Referring to the figures, there are shown some, but not the only, embodiments of the invented sound pickup system. The preferred embodiment adapts a conventional violin or viola chinrest to incorporate a sound pickup system. The invention may also be incorporated into the tailpiece of a string instrument, such as a violin, viola, cello, bass, guitar, or mandolin. In a string instrument having a chinrest and tailpiece, components may be incorporated into both. By incorporating sound pickup, volume and sensitivity control, and grounding in a mounting device that is already attached to the instrument, the invented sound pickup system is attached to the instrument with much less impact on sound creation than with prior devices. This also minimizes the need to permanently or temporarily alter the body (B) of the instrument (I) any way-minor modifications to the bridge and/or tailpiece, but not the body (B) may be required. The invention minimizes extraneous mass or pressure being place on the instrument and eliminates the necessity to alter the body of the instrument in any way. See
A first audio interface device 70 is preferably mounted onto instrument bridge 72, as shown in
In a more preferred embodiment, a second audio interface device 71—preferably a microphone—is attached to chinrest 42 and extended out over the instrument's sound hole, as illustrated in an alternative embodiment in
Returning to the preferred embodiment of
The sound pickup system is preferably completely grounded via a human grounding point by inlaying a ground wire 34 in chinrest 42. The preferred inlay wire 34 is a three inch length of 10 gauge copper wire, but conductors of other sizes or materials may be used without exceeding the scope of the invention. This eliminates background electrical interference, improving sound quality. For example, the chinrest body may be carved from ebony, rosewood or other hardwood or molded from plastic or other composite material, while the inlay 34 is copper metal or other conductive material. For example, a 10 gauge copper wire is used to create a grounding inlay which is glued into a grounding inlay mortice so that the left post of the inlay intersects the output jack hole to establish the grounding contact point on the metal housing of the output jack. The grounding inlay running along the top ridge of the chinrest eliminates background electrical interference when touched by the chin as in play while holding the instrument between the chin and the shoulder. As illustrated in the FIGS., and especially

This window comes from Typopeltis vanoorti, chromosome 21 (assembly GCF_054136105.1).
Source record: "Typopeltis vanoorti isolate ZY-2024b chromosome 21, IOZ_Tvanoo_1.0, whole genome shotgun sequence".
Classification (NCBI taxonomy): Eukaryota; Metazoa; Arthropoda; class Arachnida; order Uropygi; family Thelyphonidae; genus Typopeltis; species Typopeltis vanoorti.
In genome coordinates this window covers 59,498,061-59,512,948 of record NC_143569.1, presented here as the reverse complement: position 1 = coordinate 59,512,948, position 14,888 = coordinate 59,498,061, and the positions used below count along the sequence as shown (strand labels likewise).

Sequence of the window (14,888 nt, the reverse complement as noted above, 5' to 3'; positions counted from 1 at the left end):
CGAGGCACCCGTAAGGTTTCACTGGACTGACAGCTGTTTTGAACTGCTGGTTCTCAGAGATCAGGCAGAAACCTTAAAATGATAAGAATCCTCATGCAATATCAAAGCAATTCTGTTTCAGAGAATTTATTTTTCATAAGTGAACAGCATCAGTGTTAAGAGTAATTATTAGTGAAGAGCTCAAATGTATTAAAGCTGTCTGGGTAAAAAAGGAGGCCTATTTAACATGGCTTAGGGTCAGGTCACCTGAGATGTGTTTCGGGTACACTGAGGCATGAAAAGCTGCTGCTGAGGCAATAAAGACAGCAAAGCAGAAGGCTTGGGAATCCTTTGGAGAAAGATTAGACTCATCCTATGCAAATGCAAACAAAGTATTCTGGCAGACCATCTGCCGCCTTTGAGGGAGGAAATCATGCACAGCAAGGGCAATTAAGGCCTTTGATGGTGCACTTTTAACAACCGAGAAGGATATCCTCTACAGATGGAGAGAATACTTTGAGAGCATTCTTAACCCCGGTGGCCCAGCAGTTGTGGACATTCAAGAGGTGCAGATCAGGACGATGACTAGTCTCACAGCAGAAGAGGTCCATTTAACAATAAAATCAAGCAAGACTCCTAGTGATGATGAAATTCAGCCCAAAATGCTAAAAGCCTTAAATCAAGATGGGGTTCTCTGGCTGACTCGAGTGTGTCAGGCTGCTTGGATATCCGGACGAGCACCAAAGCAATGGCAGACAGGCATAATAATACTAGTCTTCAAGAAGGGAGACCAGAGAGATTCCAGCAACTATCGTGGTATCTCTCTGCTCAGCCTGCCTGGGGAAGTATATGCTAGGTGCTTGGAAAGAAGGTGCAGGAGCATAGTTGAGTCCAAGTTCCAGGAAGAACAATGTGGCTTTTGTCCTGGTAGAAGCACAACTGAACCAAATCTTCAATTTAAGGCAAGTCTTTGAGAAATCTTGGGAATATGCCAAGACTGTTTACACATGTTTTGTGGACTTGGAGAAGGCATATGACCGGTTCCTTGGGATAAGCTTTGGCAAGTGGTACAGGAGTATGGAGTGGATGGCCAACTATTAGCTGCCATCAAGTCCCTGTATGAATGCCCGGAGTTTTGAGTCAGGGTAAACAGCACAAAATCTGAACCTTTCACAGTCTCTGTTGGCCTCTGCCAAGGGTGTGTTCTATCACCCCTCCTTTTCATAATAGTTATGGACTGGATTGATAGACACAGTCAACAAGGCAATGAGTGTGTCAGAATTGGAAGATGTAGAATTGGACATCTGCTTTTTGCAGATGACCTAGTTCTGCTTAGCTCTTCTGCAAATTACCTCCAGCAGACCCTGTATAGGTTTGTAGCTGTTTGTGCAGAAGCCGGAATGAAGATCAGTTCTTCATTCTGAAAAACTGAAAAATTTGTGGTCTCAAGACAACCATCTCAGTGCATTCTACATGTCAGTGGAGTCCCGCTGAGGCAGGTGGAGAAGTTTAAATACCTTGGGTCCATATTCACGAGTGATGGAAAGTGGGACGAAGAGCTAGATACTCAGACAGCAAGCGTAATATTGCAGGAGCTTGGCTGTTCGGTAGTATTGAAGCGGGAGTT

Unlike the prior art devices described above, which connect the sound pickup to an amplifier via conventional phone cords, the preferred embodiment uses Mogami shielded low-noise cable 44 (part no. 2333), illustrated with alternative embodiments in
Although this invention has been described in terms of embodiments for certain string instruments, similar devices may be fitted for any other string instruments-e.g., guitars, mandolins, or banjos-without exceeding the scope of the invention and claims.
Although this invention has been described above with reference to particular means, materials, and embodiments, it is to be understood that the invention is not limited to these disclosed particulars, but extends instead to all equivalents within the scope of the following claims.
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|Citing Patent||Filing date||Publication date||Applicant||Title|
|US7247789 *||Jan 18, 2006||Jul 24, 2007||Fishman Transducers, Inc.||Soundhole accessible musical instrument control platform|
|US7507891 *||Mar 21, 2007||Mar 24, 2009||The Hong Kong Polytechnic University||Fiber Bragg grating tuner|
|US7844069||Nov 30, 2010||Billy Steven Banks||Microphone mounting system for acoustic stringed instruments|
|US20060156913 *||Jan 18, 2006||Jul 20, 2006||Fishman Transducers, Inc.||Soundhole accessible musical instrument control platform|
|US20080229905 *||Mar 21, 2007||Sep 25, 2008||The Hong Kong Polytechnic University||Fiber Bragg grating tuner|
|US20080253599 *||Mar 4, 2008||Oct 16, 2008||Billy Steven Banks||Microphone mounting system for acoustic stringed instruments|
|US20110174135 *||Jul 21, 2011||Hsien Chao-Ying||Supporting seat of a pickup device for a drum cylinder|
|U.S. Classification||84/743, 84/279, 84/725|
|International Classification||G10H1/32, G10H3/18|
|Cooperative Classification||G10H2220/211, G10H1/32, G10H2220/525, G10H3/185|
|European Classification||G10H3/18E, G10H1/32|
|Feb 1, 2010||FPAY||Fee payment|
Year of fee payment: 4
|Jan 28, 2014||FPAY||Fee payment|
Year of fee payment: 8